Being an investor in bitcoins last year was pretty ugly. Many who thought they owned a valuable alternative to fiat currency found themselves involved in an unending nightmare, from the $500 million collapse of Mt. Gox exchange to the Silk Road scandal. Posting a more than 50 percent decline against the U.S. dollar, bitcoins were among the worst performing 2014 financial investments. No wonder then that the Financial Times in its February review of "Democratising Finance" concludes: "The vision for bitcoin is beginning to fade".
When I first blogged about bitcoins and their potential for financial inclusion, I was just as skeptical. To obtain and use bitcoins means by definition you are highly privileged, both in your ability to purchase bitcoins through the existing financial system, and to participate in the internet-based economy to use them.
Clever entrepreneurs might change that. In Kenya, for example, a team is trying to use bitcoins as the wholesale mechanism for international remittances. This would allow migrant end-users and their families to exchange funds outside the traditional financial structure, but insulate them from direct access to bitcoins themselves and from exposure to their volatility.
But we may be missing the real agent of change here because of this intense media focus on bitcoins as an alternative currency. It's important to distinguish between bitcoins and Bitcoin, the underlying technology. It is the latter that actually has the greatest potential for disruption and to accelerate the process of financial inclusion - specifically, the ingenuous innovation of the blockchain.
The blockchain creates a public ledger of all transactions that have occurred to date with specific bitcoins. By eliminating the need for money balances to be held in custody by a few trusted third parties, the blockchain turns this fundamental concept of money on its head.
For all the technology we've brought to banking, mainstream payment systems outside of the direct consumer exchange of paper bills and coins essentially rely on a process that hasn't changed in centuries. Payments essentially involve reducing the balance in one customer's account, and increasing the balance in the recipient's account by an equivalent amount. This started historically within local economies, with individual banks settling balances among its various customers. Today that rebalancing extends across many geographies and is covered by a tiered commercial banking system.
At the heart of this bank-led system is a central ledger, with settlement taking place across the books of a central authority, usually the Central Bank, acting as a clearinghouse among participating banks. By contrast, creating a public ledger and proposing any changes to ownership of money balances to the entire community for verification, gives blockchain technology the potential to disrupt the status quo. Rather than commercial banks and the central authority acting invisibly behind the scenes and needing to be regulated and supervised, Bitcoin relies on public visibility and an army of participants - the so-called "bitcoin miners" - to solve the central issue of account-based money balances and make sure that the same money is not used twice to make different purchases of goods and services and thus defraud the seller.
This idea of a public ledger has power beyond payments: it could be applied to other areas that need secure ways to transfer the ownership of an underlying asset in its digital representation, such as securities or property rights.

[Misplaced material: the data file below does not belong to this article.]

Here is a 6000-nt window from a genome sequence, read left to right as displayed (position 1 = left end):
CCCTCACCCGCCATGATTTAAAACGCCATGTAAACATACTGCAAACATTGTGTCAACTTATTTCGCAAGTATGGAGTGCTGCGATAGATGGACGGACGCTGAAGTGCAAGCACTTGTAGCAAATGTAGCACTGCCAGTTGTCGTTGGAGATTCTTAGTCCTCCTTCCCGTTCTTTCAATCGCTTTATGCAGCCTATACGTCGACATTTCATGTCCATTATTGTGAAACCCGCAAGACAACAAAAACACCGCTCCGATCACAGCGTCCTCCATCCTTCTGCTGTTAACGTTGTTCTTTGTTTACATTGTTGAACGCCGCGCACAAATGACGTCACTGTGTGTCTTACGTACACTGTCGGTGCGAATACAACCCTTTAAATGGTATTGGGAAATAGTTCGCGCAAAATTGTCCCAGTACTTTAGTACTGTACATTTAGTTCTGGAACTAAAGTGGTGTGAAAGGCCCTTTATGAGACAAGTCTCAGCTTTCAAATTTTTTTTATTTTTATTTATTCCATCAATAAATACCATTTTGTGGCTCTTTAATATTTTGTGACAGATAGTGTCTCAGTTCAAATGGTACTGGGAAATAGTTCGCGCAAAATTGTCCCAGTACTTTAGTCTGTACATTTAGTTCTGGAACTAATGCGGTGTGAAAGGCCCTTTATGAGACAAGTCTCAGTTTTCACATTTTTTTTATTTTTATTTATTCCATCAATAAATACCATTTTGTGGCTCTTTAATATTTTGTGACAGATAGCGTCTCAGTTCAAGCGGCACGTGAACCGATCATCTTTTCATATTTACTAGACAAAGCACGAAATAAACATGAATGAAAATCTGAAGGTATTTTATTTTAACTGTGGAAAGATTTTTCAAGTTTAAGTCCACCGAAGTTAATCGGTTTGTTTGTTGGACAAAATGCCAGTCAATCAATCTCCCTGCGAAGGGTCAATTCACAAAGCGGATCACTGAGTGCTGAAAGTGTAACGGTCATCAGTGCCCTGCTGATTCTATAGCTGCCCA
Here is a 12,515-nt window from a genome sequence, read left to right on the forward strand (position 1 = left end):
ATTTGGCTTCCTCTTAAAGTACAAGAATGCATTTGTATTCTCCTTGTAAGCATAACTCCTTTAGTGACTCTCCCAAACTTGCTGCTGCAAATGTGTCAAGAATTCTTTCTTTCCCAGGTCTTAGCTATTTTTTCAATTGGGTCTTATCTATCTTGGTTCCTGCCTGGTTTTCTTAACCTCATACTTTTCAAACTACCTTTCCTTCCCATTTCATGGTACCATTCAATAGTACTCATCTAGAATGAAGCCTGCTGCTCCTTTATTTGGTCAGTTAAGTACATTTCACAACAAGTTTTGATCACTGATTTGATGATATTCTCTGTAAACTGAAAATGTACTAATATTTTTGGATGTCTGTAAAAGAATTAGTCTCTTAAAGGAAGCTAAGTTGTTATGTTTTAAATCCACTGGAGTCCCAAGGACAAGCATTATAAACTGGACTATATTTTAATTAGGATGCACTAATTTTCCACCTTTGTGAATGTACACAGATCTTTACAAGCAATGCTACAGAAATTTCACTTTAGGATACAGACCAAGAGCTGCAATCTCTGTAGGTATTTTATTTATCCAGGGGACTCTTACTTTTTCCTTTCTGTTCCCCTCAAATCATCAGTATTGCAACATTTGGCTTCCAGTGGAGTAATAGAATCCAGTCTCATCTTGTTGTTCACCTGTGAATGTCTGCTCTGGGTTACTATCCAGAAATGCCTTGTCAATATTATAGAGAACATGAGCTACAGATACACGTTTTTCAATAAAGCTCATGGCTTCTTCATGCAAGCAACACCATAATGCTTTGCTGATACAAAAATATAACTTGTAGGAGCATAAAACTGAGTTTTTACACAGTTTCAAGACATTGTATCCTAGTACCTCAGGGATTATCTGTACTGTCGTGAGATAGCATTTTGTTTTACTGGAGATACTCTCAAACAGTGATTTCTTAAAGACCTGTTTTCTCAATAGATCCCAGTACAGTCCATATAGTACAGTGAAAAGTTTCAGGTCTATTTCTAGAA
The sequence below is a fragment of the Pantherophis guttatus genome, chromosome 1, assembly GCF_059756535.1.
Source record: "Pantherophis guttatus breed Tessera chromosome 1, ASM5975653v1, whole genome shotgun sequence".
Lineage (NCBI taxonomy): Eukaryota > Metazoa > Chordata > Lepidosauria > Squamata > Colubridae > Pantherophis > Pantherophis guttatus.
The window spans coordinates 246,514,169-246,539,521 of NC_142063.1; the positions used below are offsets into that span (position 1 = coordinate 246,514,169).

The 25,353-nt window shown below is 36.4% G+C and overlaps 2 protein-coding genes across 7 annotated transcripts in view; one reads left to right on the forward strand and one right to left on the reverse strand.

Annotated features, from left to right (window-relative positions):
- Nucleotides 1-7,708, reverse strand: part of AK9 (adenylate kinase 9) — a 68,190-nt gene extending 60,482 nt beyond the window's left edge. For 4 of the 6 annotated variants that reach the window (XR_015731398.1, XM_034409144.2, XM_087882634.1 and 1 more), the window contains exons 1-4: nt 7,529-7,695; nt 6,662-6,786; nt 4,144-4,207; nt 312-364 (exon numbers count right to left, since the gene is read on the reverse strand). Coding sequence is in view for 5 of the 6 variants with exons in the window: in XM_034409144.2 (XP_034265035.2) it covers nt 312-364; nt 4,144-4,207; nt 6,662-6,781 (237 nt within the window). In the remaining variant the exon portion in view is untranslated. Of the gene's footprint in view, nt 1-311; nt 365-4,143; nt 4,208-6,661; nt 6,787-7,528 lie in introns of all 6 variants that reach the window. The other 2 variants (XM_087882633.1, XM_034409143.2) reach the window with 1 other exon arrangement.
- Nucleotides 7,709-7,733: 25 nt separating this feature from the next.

The key question is whether this blockchain innovation is really a cheaper way of doing things. The answer is not obvious.
In the case of Bitcoin, the innovation of the public ledger to verify the legitimacy of transactions is conflated with the libertarian idea of bitcoins as a private currency. The transaction verification today is subsidized, because it's paid in new bitcoins. The large number of small-scale, independent participants might deploy their time and computing power below true cost for ideological reasons. The large server farms that verify transactions and mine bitcoins at-scale are financed by investors who speculate on a rising value of the currency (click here for link to a fascinating, rare 10-minute video glimpse into a bitcoin factory tucked away in the remote China hinterland).
I don't know the answer to the true cost comparison of running a traditional, centralized payment system versus a decentralized one using the blockchain technology. It seems that the bitcoin scheme by itself is unsustainable. By design, the verification becomes harder over time, and thus more costly, while the rewards for successful verifications decline. In the end state, when there are no more new bitcoins to reward verification, who would do that work? But then, if it is a dramatically cheaper and better approach, central banks could pay for the continuous updating of a modern blockchain-type, public ledger and do away with the traditional centralized one.
The notion of national currencies and fiat money is central to modern economies and government financing. I can't see a world in the foreseeable future, where sovereign nation states give up the control over what currency must be used for conducting its business. The notion of an alternative, private currency is fun to entertain, but hard to see taking root at meaningful scale. The smart venture money, it seems to me, is rightly much less betting on bitcoin (the currency), but rather on Bitcoin (the blockchain innovation) as a new technology for secure, digital property transfers, whose potential use could be big and widespread.